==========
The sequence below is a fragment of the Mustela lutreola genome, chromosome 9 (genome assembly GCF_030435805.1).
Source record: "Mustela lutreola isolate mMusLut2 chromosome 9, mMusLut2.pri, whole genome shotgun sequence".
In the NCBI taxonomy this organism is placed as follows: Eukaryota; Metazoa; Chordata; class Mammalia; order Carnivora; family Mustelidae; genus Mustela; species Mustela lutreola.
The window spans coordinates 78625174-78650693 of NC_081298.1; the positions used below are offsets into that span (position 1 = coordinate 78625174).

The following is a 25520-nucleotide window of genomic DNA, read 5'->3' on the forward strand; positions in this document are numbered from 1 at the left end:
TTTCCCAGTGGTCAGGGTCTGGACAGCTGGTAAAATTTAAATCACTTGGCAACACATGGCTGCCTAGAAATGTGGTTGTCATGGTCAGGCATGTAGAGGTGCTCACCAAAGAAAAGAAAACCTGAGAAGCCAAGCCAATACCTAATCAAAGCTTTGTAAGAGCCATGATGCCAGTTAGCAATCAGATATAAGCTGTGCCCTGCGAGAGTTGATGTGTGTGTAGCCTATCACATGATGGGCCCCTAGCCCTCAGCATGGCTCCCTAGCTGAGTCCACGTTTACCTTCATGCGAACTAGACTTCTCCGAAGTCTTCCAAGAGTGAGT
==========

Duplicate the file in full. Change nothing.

The sequence below is a fragment of the Mustela lutreola genome, chromosome 9 (genome assembly GCF_030435805.1).
Source record: "Mustela lutreola isolate mMusLut2 chromosome 9, mMusLut2.pri, whole genome shotgun sequence".
In the NCBI taxonomy this organism is placed as follows: Eukaryota; Metazoa; Chordata; class Mammalia; order Carnivora; family Mustelidae; genus Mustela; species Mustela lutreola.
The window spans coordinates 78625174-78650693 of NC_081298.1; the positions used below are offsets into that span (position 1 = coordinate 78625174).

The following is a 25520-nucleotide window of genomic DNA, read 5'->3' on the forward strand; positions in this document are numbered from 1 at the left end:
TTTCCCAGTGGTCAGGGTCTGGACAGCTGGTAAAATTTAAATCACTTGGCAACACATGGCTGCCTAGAAATGTGGTTGTCATGGTCAGGCATGTAGAGGTGCTCACCAAAGAAAAGAAAACCTGAGAAGCCAAGCCAATACCTAATCAAAGCTTTGTAAGAGCCATGATGCCAGTTAGCAATCAGATATAAGCTGTGCCCTGCGAGAGTTGATGTGTGTGTAGCCTATCACATGATGGGCCCCTAGCCCTCAGCATGGCTCCCTAGCTGAGTCCACGTTTACCTTCATGCGAACTAGACTTCTCCGAAGTCTTCCAAGAGTGAGT